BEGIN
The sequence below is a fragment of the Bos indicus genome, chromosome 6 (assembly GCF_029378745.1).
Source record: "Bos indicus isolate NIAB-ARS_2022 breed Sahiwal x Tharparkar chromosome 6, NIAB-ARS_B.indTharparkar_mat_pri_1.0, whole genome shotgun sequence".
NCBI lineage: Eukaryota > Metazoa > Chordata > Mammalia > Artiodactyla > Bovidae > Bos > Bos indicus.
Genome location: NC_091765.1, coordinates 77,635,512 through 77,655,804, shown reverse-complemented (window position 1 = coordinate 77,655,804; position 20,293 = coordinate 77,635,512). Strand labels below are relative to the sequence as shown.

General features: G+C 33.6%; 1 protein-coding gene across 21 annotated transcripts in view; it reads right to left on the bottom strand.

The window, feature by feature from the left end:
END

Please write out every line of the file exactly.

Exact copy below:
The sequence below is a fragment of the Bos indicus genome, chromosome 6 (assembly GCF_029378745.1).
Source record: "Bos indicus isolate NIAB-ARS_2022 breed Sahiwal x Tharparkar chromosome 6, NIAB-ARS_B.indTharparkar_mat_pri_1.0, whole genome shotgun sequence".
NCBI lineage: Eukaryota > Metazoa > Chordata > Mammalia > Artiodactyla > Bovidae > Bos > Bos indicus.
Genome location: NC_091765.1, coordinates 77,635,512 through 77,655,804, shown reverse-complemented (window position 1 = coordinate 77,655,804; position 20,293 = coordinate 77,635,512). Strand labels below are relative to the sequence as shown.

General features: G+C 33.6%; 1 protein-coding gene across 21 annotated transcripts in view; it reads right to left on the bottom strand.

The window, feature by feature from the left end: